As such, BrewDog has been carbon neutral since 2020, removing double of their total corporate emissions.
Reducing emissions from operations and investing in carbon offset programs, are two key steps to becoming a more sustainable brewery.
Sustainable brewing tip #5: Close the loop by using a circular business model
A circular economy business model keeps products and materials in use for as long as possible, to extract maximum value from them. Adopting this mindset during beer production will create more sustainable organizations. And we see brewery chains across the globe doing just that.
For instance, one big contributor of waste in breweries is leftover barley grains. Many companies donate these grains to local farmers to feed livestock, such as the Anderson Valley Brewing Company and Ninkasi Brewery which has upcycled 40 million pounds of grain since 2009. Yet, for some businesses, recycling spent grains doesn’t stop at the farms.
“Like many brewers, we provide our spent grain to local ranchers who feed their pigs with it. This keeps the grain out of the landfill and gives it a second life as feed. A few times a year the pork is then purchased to serve to guests. We purchase pork from the rancher and feature it on our menu as Full Circle Pork: we brew the beer, we give the spent grain to the rancher, he feeds his pigs, we purchase the pork, and finally we serve it to our guests. We provide the grain to the rancher to offset his feed requirements. He does us a service by picking up the grain. We further support the local rancher by purchasing his pork. Then by featuring it in our restaurant, we encourage our guests to eat locally raised meats and educate them on the good things that can come from recycling what some might consider waste.” – Richard Tucciarone, owner of Mountain Tap Brewery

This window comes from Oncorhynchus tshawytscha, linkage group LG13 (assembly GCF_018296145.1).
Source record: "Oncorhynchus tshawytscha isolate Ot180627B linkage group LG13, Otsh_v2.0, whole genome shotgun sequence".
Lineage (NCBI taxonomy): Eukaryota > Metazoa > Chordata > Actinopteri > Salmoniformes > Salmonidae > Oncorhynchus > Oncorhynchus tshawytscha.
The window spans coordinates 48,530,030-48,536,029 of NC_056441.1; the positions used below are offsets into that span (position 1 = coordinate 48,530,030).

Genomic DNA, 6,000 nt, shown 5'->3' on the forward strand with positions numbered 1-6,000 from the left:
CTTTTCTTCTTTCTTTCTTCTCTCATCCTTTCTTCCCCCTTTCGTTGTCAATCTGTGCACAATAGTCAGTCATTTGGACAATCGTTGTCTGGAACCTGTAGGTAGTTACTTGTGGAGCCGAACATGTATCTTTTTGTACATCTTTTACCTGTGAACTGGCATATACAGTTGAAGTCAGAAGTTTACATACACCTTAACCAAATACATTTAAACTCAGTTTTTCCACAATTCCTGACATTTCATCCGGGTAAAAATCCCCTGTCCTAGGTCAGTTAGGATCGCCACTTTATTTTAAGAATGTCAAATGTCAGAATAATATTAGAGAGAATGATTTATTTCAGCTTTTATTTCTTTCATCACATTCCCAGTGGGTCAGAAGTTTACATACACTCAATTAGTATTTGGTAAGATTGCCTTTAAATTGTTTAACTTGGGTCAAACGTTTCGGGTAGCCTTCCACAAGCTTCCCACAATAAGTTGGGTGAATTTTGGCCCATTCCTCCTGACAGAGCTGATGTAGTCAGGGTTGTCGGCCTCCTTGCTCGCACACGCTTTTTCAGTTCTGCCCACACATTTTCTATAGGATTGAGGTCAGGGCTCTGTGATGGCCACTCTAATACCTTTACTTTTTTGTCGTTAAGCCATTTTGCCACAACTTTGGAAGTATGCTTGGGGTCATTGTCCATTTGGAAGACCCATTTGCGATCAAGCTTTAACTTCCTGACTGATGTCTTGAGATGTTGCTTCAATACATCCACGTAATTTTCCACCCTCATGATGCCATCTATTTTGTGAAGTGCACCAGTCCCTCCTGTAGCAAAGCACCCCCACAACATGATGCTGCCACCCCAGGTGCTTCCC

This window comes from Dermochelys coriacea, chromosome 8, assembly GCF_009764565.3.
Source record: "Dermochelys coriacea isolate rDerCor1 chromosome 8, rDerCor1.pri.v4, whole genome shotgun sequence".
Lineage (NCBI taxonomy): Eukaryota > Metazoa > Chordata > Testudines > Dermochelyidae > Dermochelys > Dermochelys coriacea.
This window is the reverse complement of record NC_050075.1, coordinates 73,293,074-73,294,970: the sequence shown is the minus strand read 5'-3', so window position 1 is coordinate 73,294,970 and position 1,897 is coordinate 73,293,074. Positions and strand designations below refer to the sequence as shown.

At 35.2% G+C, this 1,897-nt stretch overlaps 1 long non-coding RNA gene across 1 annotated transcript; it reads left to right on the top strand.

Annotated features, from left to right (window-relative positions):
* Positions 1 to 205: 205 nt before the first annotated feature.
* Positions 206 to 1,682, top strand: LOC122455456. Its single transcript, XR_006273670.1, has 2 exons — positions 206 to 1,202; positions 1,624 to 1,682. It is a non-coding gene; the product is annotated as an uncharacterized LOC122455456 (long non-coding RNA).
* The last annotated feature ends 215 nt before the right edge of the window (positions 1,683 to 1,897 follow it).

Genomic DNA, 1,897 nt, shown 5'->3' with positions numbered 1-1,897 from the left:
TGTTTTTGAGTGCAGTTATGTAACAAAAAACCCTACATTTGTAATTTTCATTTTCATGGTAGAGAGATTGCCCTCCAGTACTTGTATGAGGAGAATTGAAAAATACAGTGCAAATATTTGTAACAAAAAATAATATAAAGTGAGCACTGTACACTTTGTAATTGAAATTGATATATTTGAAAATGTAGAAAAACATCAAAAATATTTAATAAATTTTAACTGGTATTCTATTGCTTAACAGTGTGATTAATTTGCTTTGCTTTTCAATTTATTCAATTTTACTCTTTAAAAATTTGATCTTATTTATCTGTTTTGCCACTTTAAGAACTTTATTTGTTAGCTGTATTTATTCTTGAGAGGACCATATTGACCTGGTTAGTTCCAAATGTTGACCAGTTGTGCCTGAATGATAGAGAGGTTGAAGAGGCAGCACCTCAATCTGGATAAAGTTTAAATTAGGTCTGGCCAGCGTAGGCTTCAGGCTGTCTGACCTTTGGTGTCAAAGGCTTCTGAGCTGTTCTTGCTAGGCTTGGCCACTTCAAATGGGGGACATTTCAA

There are countless opportunities breweries can seize to adopt a circular business model. To exemplify, let’s take a look at another brewery, the Alaskan Brewing Company. This business found that within their area of operation, there were limited carbon dioxide suppliers to meet their needs. Plus, disposing spent grains was also an issue, with limited options.
First, the business implemented a C02 reclamation system, meaning they could capture C02 from the brewing process, to then use that C02 to bottle the beer.
Secondly, the business introduced a Beer Powered System whereby brewers burn spent grains, using one batch of grains as fuel to heat and burn the next batch of spent grain. Together, these innovations have drastically reduced the organization’s carbon footprint, and have removed spent grains from the system with a closed-loop model.